THE look of concentration on his face is only matched by the cut of his jib.
Dressed smartly in his civvies, he takes pride of place in the heart of the kitchen, carefully filleting a large chunk of Cadiz’ finest bluefin tuna.
“It’s a job he always insists on doing,” explains a waiter outside. “He really enjoys doing it and no-one is going to argue with the boss.”
This is Manuel Marquez Caravaca, better known as ‘Manolo’ at La Rada, a restaurant that has been serving up Estepona’s finest seafood for three decades.
It’s certainly been something of a success story for Caravaca, who started working at La Rada with his father, when it was just a tiny cafe beside the main coast road, well before the motorway arrived.
Today it serves up to 500 people on a busy day in summer, which is no surprise, going on the knowledge of Manolo, who buys as much as possible from Andalucia’s own waters and insists – adamantly – on wild, organic fish.
“While difficult, it’s entirely possible still, you just have to work a bit harder and buy what’s good on each given day,” he explains.
Another man who’s as passionate about fish – and just as insistent on cooking it in his own kitchen – is Alfonso at Estepona’s other seafood stalwart, El Pescador.
Sitting slap bang on the main beach, few places have developed as quickly and as stylishly in the town over the last decade.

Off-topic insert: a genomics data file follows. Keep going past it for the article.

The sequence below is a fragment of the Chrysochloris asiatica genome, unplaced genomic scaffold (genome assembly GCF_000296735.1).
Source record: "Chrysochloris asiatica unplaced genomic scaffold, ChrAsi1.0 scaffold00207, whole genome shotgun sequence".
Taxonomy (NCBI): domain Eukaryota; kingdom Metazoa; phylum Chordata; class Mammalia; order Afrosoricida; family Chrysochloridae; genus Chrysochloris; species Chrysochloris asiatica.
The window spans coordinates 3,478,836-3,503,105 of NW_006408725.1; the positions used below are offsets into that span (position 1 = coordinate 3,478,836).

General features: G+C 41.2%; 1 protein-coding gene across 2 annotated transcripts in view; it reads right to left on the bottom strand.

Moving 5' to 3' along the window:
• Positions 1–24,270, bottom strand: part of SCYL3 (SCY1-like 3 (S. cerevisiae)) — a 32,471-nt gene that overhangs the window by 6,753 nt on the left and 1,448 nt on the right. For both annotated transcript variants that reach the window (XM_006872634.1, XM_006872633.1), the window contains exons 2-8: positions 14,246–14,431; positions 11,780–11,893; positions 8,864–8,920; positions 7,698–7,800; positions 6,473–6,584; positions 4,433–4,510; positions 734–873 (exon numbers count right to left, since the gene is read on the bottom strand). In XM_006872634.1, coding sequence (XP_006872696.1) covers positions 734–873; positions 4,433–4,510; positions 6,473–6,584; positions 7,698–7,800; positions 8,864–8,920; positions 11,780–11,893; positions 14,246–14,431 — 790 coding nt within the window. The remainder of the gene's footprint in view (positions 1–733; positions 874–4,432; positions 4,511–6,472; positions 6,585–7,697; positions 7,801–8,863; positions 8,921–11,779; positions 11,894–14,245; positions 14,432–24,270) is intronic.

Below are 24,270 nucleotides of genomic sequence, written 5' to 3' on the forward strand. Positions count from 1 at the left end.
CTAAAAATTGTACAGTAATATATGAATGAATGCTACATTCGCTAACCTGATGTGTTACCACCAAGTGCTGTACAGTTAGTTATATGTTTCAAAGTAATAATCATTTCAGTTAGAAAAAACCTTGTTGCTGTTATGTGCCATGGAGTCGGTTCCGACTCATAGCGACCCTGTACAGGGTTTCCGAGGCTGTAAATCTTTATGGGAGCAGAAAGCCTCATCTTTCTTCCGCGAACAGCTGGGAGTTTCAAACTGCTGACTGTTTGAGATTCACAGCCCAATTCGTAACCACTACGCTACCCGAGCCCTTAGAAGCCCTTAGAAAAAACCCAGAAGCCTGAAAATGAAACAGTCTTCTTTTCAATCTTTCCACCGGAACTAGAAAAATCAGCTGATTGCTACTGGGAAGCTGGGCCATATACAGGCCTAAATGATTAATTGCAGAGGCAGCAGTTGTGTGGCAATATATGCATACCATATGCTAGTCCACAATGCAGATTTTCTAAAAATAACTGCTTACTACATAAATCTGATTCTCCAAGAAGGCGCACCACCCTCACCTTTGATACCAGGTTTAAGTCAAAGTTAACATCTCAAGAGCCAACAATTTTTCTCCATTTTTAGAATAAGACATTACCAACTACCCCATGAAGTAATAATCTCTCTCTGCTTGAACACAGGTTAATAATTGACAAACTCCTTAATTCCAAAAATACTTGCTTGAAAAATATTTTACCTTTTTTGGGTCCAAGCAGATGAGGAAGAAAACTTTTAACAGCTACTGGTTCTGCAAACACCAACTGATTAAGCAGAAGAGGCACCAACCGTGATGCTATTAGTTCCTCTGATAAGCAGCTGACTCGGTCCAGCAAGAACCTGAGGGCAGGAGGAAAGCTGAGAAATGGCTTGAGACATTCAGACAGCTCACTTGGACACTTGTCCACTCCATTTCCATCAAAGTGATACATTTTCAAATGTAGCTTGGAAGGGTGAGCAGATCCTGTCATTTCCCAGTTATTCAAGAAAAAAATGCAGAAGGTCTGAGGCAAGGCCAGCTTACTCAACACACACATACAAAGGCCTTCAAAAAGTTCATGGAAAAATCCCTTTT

Through sheer hard work and a clever eye for quality and panache, he has turned his place into the other key fish restaurant in town… and it is perhaps no surprise that he used to work at La Rada just over a decade ago.
You sit by the promenade overlooking the sea and eat only the best fresh fish from the nearby port. My tip is the sea bass in salt, an absolute joy.
It is certainly a hard act to follow but Estepona is slowly developing a food culture to rival that of nearby Marbella.
Little by little, more exciting and varied places are opening up around the town and along its coastline, dishing up every kind of cuisine, from Japanese to Venezuelan and Goan to Peruvian.
Driven by an influx of wealthy and more demanding expats, particularly Scandinavians over the last few years, the town’s chefs have had to up their game.
Take Erik’s Jazz Bar right on the front; this friendly Swede has spent a fortune setting up this charming spot in honour of his new Venezuelan wife.
Bringing a new style of cooking to the front, the menu varies by the day and depending on what the cooks can get hold of at the local markets.
Best of all, the place does what it says on the tin…offers some of the best jazz to be had in the town, in particular at weekends, starting on Friday nights.
And jazz buffs will love the array of original posters and album covers, including Miles Davis’ seminal Bitches Brew.
Just up the road you will find the excellent chiringuito Palm Beach, one of the best on the coast for quality.
Set up by talented former Dutch broker Erwin Vanderdonck, it has a range of tasty dishes including prawn pil pil samosas and crab spring rolls, which are melt-in-the-mouth amazing.